Alright, so I’ve got a bit of an imagination. It usually resides somewhere on the meter between “outright strange” and “he’s lost his marbles.”
I’m also tenacious. Saw this discarded bunch of rope back in January and tried a pic with it that didn’t work very well. Cycled it through my head again for this one. First worked with Nathalia, who was very patient while Veronica, Will and Lynn circled the heavy hemp around her. She did great. I didn’t.
The overhead I used here just doesn’t have enough punch to bring out her smoky eyes, all made up for glam and drama. I used a small softbox, but it ended up not having enough push of light to spark her eyes and face. She’s smokin’. I, you know, pretty much, uh, failed. I’ve gotten a bunch of pix I like over the years just by trying them again. Can’t tell you how many times Bill, my editor at Geographic, has rolled his eyes and checked the budget when I have begged to go back somewhere and try something again.
So Tabia showed up and we talked through this idea. Would she mind being tied up? She was blasÃ©. Not to worry, she indicated. “I’ve been handcuffed to a box spring for a picture.” Okay! This is easy then! It’s great when you have conversations like this on the set.
Faves, and Diagrams…..
Had a couple questions on the wash basin. Okay, here’s what it looked like, available light.
Pretty, right? So first question in my head is how do I not screw this up? But things had to be done. If you’re shooting a still life of the plumbing, you’re good to go. Put a person in there, adjustments have to be made. Witness Andrew.
He’s hatchet lit. Nothing in the eyes. Tried an Ezybox Hotshoe softbox, but no go. Kristen is so close the wall, anything that is not pretty diffuse is gonna cast a shadow. So went with a 3×3 overhead Lastolite panel, moved in close, with two SB900 units through it. Made it just soft enough to have a bit of the existing character. Brightens a bit, but doesn’t slam dunk the scene into being radically different in terms of look and feel. Felt Kristen’s face needed a bit of a spark, so skipped another 900 off the floor, with a reflective silver Lastolite panel laid down. Very weak fill light, but important. Here’s the select, and the diagram.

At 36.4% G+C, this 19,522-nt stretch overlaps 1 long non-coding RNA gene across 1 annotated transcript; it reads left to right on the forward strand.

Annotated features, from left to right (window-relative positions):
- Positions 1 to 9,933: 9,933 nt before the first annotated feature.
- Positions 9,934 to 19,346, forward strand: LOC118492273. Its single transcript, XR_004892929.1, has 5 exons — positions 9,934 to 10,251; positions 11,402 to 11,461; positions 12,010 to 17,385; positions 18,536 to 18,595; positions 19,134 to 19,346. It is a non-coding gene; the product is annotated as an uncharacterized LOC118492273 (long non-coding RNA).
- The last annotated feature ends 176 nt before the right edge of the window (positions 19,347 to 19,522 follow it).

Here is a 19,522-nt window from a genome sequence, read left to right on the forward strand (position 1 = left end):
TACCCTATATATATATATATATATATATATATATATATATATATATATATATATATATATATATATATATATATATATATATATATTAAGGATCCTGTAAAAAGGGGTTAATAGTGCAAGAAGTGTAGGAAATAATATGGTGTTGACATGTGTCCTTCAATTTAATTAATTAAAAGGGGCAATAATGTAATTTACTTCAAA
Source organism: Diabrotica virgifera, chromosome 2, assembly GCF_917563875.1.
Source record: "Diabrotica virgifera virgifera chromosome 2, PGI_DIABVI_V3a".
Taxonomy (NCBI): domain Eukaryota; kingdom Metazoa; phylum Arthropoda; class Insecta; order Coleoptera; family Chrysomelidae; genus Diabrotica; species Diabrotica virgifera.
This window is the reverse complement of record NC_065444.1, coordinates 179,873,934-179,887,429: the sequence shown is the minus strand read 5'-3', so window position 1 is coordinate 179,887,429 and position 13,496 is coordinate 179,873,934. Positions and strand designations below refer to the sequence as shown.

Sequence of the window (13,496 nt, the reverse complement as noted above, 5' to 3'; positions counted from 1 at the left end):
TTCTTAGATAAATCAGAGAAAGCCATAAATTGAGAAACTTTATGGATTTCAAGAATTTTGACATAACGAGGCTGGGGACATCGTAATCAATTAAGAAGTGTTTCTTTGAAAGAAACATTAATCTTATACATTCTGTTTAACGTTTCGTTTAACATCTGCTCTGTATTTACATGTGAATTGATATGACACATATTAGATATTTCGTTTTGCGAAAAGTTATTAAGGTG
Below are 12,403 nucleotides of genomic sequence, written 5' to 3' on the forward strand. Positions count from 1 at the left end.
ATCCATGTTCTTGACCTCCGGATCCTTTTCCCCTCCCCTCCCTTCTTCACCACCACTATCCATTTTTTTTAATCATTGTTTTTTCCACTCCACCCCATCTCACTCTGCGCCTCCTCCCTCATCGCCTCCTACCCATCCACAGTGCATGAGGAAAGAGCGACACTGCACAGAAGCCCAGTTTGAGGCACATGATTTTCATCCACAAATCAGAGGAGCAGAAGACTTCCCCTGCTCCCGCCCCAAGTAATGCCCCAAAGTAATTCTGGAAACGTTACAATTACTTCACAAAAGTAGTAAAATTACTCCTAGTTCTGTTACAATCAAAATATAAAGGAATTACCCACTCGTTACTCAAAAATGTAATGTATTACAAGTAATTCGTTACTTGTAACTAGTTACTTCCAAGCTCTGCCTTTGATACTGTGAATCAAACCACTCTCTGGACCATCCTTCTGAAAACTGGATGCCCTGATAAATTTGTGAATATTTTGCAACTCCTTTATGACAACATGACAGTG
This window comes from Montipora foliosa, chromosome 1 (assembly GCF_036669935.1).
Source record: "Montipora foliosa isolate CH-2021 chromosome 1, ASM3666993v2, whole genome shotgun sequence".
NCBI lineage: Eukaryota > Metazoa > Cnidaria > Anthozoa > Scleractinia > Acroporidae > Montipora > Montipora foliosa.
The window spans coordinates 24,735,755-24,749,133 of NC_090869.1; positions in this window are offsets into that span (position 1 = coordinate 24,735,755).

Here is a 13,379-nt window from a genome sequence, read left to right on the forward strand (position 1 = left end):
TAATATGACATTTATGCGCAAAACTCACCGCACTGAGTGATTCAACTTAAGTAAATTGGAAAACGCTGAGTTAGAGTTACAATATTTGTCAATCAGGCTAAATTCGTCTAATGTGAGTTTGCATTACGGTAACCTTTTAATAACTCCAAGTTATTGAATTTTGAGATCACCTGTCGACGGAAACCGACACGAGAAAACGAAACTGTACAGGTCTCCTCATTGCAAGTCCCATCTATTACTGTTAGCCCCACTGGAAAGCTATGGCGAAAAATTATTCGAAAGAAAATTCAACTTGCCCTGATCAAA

While on the subject of Kristen…she had amazing symmetry to her face, so we mixed and matched. This is an overhead Elinchrom beauty dish, with a floor skipped SB900 running on manual slave mode, or SU-4. Do this all the time. Big lights, small lights…they work together well.
Aaron by the windows….
Really threw TTL wireless a curve here. Had no idea what would result with 2 SB900s out by the railroad tracks. Worried about triggering them and an interior light. But what was pleasantly surprising about the setup was how much power and clarity was achieved with small flash at a distance of easy 80 feet or so. The shadow pattern on the wall defined itself, even competing with the sun, coming from another angle and hitting the floor. Now, people will say, hey, there’s only one light in nature, the sun, and you can’t have two grid patterns like this. It ain’t natural. Point taken. But I like the two grids. Good graphics, and gives me pause and thought about future experimentation.
Aaron is looking up and into an Exybox Hotshoe softbox. Why the softbox in this iteration? Punches light in a contained way. Doesn’t scatter and spread. Less spread, less interference and softening of the shadows we worked hard to create. See diagram…..
The Light in the Hallway……
Lauren looks quite amazing here. One light, down the hallway. F2 on a 200mm f2 lens. Man, tough to manage sharpness for this. Finally locked it into manual focus and tried to hang in there. Razor thin depth at f2, and of course, they’re moving. In retrospect, a small hot light down the hall would have helped. Small, though. A hot hot light would have changed the exposure pattern, cause wide open I am picking up ambient hallway lighting.
Chancy, but like no depth here. The focus just drops, and the hallway goes from creepy and grungy to just being texture, light and shadow.
This light is a Ranger with a long throw reflector on it, by the way, with a Skyport trigger that navigated all that concrete quite well.
Lauren againâ€”Window, no window?
Bit of window….
That’s the great thing about shooting. Reactions are never unanimous, and generally lively. Some folks love the window, some want it gone. Here’s threeâ€”big window, little bit of window, no window. You decide…
We’re wrapped…..thanks again to Nikon, Adorama and Bogen. And Joe Ventura, Jeff Snyder, Mark Astmann, Gary Astill, and Kriss Brungrabber. And huge thanks to Aristeo’s Emmanuel Modeling Agency, and Sao, their booking agent, who made everything happen, and sent wonderful talent our way. Veronica, Nicole and Pia, you guys rock the world of makeup and hair.
Thanks again staff: Lynn, Syl, Drew, Will, Lynda, Andrew, Trevi, Hollie, Mike, Lindsey, Cara, Coby, Geoff, and Tommy. You were all amazing. Looking forward to more in the future..
Also, according to Our Assistant Will’s pedometer, during the workshops week, he averaged 4.9 miles/day, the setup day was 11.5 miles, and the total amount of walking for the week was 61.5 miles! wow.